I also have another featured article up with The Good Men Project:

Thanks for reading and sharing folks!

Sunday, December 22, 2013

this is me when I'm open to the universe.
this is me....


Take that pen, the one on the nightside table,
used in the book you're reading on the Dalai Lama--as a placeholder,
or for underlining your favorite passages.

Take that pen, and draw upon my skin,
in a place I can't see but only feel,
as you connect the freckles along the backside of my thigh
and I quiver from the pressure of your traveling hand.

Is it as large as a house? I ask,
Or small enough to fit inside a suitcase?
Is it edible, or make noise, or have a distinguishable scent?
Could I pick it up and move it?
If I cast it off, would it come back?
Is it part of who you are?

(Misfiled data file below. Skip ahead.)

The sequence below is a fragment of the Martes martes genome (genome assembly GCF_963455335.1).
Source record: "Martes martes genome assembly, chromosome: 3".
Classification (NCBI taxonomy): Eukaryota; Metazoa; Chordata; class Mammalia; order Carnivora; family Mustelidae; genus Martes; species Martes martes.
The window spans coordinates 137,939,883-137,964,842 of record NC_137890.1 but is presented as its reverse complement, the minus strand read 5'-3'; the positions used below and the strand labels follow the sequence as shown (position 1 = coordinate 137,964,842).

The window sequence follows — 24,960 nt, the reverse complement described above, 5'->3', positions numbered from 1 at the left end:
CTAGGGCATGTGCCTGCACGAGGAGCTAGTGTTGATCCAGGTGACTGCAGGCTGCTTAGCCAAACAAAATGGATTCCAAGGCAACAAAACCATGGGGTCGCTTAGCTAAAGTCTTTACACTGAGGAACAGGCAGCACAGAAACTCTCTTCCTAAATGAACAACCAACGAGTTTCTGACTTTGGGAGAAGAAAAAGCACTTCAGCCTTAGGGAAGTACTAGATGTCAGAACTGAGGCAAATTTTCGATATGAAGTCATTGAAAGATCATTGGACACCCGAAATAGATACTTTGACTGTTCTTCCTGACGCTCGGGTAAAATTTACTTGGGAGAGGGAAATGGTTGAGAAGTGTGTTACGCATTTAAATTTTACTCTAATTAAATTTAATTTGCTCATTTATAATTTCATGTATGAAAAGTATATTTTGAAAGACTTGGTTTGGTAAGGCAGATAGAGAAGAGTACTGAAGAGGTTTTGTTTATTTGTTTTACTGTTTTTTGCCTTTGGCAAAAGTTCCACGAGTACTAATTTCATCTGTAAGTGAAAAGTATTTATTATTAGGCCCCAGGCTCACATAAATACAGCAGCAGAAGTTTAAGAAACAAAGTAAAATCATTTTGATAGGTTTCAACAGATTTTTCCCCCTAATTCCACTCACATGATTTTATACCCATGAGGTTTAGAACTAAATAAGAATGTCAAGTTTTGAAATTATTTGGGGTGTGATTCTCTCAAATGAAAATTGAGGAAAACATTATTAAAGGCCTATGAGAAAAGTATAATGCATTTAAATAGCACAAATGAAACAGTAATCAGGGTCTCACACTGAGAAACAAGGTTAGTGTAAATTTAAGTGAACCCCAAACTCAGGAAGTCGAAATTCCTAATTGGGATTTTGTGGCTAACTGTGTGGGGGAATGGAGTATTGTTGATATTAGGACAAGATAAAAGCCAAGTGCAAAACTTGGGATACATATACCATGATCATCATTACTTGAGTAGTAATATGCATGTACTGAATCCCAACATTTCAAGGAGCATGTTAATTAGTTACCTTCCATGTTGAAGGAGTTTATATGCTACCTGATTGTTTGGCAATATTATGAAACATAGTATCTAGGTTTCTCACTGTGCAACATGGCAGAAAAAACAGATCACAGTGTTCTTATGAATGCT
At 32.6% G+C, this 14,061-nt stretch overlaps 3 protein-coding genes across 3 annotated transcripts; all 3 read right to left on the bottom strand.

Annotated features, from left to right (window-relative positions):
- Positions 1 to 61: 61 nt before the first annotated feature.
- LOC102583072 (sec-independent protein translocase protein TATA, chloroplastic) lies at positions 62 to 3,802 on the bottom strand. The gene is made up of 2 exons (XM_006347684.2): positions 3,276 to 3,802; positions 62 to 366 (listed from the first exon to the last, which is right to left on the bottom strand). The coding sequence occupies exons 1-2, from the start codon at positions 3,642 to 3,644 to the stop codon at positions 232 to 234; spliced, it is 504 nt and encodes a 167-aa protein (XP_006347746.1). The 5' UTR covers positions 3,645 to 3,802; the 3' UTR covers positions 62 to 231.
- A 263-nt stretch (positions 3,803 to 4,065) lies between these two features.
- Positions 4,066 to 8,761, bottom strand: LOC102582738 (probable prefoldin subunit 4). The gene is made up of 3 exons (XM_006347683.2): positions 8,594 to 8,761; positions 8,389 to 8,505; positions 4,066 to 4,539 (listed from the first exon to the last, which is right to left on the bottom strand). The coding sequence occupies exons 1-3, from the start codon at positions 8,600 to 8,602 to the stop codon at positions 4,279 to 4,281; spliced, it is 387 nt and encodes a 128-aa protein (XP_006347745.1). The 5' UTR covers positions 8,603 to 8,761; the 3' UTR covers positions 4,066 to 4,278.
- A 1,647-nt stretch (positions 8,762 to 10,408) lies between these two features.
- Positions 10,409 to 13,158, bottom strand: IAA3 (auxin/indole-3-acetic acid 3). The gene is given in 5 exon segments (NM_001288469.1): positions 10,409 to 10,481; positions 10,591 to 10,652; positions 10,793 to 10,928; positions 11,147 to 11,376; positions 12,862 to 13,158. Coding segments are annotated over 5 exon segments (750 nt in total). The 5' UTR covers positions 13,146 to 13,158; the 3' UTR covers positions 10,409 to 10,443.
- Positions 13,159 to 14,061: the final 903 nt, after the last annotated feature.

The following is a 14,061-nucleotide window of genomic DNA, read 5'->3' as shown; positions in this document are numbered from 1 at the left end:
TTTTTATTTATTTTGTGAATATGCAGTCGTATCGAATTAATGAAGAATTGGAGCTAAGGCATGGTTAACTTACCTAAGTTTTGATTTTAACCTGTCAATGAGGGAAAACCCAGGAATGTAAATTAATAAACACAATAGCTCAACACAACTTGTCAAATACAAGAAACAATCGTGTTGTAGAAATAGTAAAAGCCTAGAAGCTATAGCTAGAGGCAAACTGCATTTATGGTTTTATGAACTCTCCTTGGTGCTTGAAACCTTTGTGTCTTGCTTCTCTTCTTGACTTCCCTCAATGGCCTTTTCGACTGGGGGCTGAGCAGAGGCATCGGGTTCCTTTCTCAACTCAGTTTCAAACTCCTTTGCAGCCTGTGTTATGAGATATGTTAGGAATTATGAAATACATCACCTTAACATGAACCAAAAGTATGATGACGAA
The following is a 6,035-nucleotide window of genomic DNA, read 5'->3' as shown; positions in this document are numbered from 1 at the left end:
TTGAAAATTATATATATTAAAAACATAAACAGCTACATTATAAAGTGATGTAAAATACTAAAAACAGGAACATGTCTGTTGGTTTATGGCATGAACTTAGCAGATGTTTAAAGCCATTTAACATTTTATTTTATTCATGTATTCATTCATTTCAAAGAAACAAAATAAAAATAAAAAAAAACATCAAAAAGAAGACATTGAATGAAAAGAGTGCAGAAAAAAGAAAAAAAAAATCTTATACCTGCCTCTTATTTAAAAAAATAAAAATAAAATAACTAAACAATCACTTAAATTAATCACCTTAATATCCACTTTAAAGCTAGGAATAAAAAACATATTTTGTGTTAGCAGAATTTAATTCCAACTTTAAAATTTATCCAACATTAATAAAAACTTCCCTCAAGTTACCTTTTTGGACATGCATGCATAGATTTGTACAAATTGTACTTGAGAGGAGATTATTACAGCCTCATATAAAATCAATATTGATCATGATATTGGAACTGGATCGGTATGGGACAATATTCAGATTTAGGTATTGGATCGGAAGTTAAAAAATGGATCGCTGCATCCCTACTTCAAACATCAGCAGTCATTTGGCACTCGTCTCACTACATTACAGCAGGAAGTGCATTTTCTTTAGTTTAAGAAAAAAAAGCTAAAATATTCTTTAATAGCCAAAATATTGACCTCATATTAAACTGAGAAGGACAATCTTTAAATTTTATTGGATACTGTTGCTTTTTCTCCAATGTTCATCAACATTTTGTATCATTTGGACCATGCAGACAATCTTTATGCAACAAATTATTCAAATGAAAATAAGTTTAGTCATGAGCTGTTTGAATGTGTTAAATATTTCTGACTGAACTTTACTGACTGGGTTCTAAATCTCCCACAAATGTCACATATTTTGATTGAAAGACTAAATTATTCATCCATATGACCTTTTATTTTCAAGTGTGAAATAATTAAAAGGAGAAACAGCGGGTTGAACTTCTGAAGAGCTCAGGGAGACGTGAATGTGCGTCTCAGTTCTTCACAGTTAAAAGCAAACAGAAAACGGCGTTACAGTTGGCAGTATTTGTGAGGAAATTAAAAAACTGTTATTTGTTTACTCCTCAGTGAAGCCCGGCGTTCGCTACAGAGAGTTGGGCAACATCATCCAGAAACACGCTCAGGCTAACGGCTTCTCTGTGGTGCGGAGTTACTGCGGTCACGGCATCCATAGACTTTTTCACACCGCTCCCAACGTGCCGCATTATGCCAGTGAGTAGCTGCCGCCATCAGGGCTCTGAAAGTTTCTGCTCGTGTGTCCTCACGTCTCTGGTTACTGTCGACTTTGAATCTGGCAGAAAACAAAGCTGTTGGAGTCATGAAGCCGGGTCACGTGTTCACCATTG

Is it a part of us, and if so
must we stand still to behold it?

Give me a hint! I plea, as the lines you make
are more defined than my guesses.

We can sail away from here, tomorrow, if you like.

I then take that pen
and draw for you my heart and a parachute,
just in case our boat gets lost.

Monday, December 9, 2013

reasons I’ve started to bite my tongue about being a “writer”:

Oh you’re a writer? You must have a lot of time on your hands. Would you like to do some editing for me for FREE?
Oh, you’re a writer? Would you like to get some coffee sometime?
Oh, you’re a writer? I went to school for English too, but I felt a law degree was more practical.
Oh, you’re a writer? Do you want to hear my story? You might be able to use me as a character.
Oh, you’re a writer? I wish I had that luxury.
Oh, you’re a writer? Have you thought about self-publishing? I did it, and it was the best choice I made.

Oh, you’re a writer? Have you read 50 Shades of Grey?
Oh, you’re a writer? So, what do you write about?
Oh, you’re a writer? Like J.K. Rowling?
Oh, you’re a writer? I just wrote this poem for my girlfriend. [ I just happen to have the poem with me] Want to see it?
Oh, you’re a writer? Then why are you working here?
Oh, you’re a writer? And, you went to school for that?